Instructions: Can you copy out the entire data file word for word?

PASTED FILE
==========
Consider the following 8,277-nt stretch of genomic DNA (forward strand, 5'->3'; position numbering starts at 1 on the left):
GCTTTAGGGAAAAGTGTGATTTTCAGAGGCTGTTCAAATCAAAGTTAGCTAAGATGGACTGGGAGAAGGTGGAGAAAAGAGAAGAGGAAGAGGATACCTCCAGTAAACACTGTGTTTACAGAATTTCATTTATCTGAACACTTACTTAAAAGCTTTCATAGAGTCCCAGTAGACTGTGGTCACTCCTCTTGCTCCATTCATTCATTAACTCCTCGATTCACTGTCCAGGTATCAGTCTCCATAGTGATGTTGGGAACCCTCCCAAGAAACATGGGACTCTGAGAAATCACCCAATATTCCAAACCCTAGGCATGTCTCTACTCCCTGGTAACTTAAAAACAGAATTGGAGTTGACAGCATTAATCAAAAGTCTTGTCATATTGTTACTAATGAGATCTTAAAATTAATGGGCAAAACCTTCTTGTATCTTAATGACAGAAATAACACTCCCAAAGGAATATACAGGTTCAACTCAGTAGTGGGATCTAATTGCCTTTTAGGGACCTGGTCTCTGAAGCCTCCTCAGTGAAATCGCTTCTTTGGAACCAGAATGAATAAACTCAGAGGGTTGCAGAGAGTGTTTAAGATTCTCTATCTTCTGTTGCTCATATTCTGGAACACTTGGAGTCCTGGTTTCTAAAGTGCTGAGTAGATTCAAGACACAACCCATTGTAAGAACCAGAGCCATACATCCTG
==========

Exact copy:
Consider the following 8,277-nt stretch of genomic DNA (forward strand, 5'->3'; position numbering starts at 1 on the left):
GCTTTAGGGAAAAGTGTGATTTTCAGAGGCTGTTCAAATCAAAGTTAGCTAAGATGGACTGGGAGAAGGTGGAGAAAAGAGAAGAGGAAGAGGATACCTCCAGTAAACACTGTGTTTACAGAATTTCATTTATCTGAACACTTACTTAAAAGCTTTCATAGAGTCCCAGTAGACTGTGGTCACTCCTCTTGCTCCATTCATTCATTAACTCCTCGATTCACTGTCCAGGTATCAGTCTCCATAGTGATGTTGGGAACCCTCCCAAGAAACATGGGACTCTGAGAAATCACCCAATATTCCAAACCCTAGGCATGTCTCTACTCCCTGGTAACTTAAAAACAGAATTGGAGTTGACAGCATTAATCAAAAGTCTTGTCATATTGTTACTAATGAGATCTTAAAATTAATGGGCAAAACCTTCTTGTATCTTAATGACAGAAATAACACTCCCAAAGGAATATACAGGTTCAACTCAGTAGTGGGATCTAATTGCCTTTTAGGGACCTGGTCTCTGAAGCCTCCTCAGTGAAATCGCTTCTTTGGAACCAGAATGAATAAACTCAGAGGGTTGCAGAGAGTGTTTAAGATTCTCTATCTTCTGTTGCTCATATTCTGGAACACTTGGAGTCCTGGTTTCTAAAGTGCTGAGTAGATTCAAGACACAACCCATTGTAAGAACCAGAGCCATACATCCTG